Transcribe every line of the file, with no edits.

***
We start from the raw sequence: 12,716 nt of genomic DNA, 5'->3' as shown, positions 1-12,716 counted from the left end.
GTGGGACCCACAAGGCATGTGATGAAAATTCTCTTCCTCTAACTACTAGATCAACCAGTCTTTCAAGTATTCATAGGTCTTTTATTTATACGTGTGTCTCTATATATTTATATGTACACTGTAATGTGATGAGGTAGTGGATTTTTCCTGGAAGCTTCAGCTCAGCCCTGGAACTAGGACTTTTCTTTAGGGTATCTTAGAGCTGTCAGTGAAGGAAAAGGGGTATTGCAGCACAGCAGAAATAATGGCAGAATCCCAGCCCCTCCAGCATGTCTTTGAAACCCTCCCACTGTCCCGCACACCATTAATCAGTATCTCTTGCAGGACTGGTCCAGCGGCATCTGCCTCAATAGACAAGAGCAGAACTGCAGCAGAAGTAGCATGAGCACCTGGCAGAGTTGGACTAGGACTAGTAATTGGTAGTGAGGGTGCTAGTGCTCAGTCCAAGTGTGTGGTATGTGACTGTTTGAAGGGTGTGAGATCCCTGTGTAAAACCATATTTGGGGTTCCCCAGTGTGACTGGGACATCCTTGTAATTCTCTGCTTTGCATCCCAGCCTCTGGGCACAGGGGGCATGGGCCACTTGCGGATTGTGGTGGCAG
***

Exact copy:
We start from the raw sequence: 12,716 nt of genomic DNA, 5'->3' as shown, positions 1-12,716 counted from the left end.
GTGGGACCCACAAGGCATGTGATGAAAATTCTCTTCCTCTAACTACTAGATCAACCAGTCTTTCAAGTATTCATAGGTCTTTTATTTATACGTGTGTCTCTATATATTTATATGTACACTGTAATGTGATGAGGTAGTGGATTTTTCCTGGAAGCTTCAGCTCAGCCCTGGAACTAGGACTTTTCTTTAGGGTATCTTAGAGCTGTCAGTGAAGGAAAAGGGGTATTGCAGCACAGCAGAAATAATGGCAGAATCCCAGCCCCTCCAGCATGTCTTTGAAACCCTCCCACTGTCCCGCACACCATTAATCAGTATCTCTTGCAGGACTGGTCCAGCGGCATCTGCCTCAATAGACAAGAGCAGAACTGCAGCAGAAGTAGCATGAGCACCTGGCAGAGTTGGACTAGGACTAGTAATTGGTAGTGAGGGTGCTAGTGCTCAGTCCAAGTGTGTGGTATGTGACTGTTTGAAGGGTGTGAGATCCCTGTGTAAAACCATATTTGGGGTTCCCCAGTGTGACTGGGACATCCTTGTAATTCTCTGCTTTGCATCCCAGCCTCTGGGCACAGGGGGCATGGGCCACTTGCGGATTGTGGTGGCAG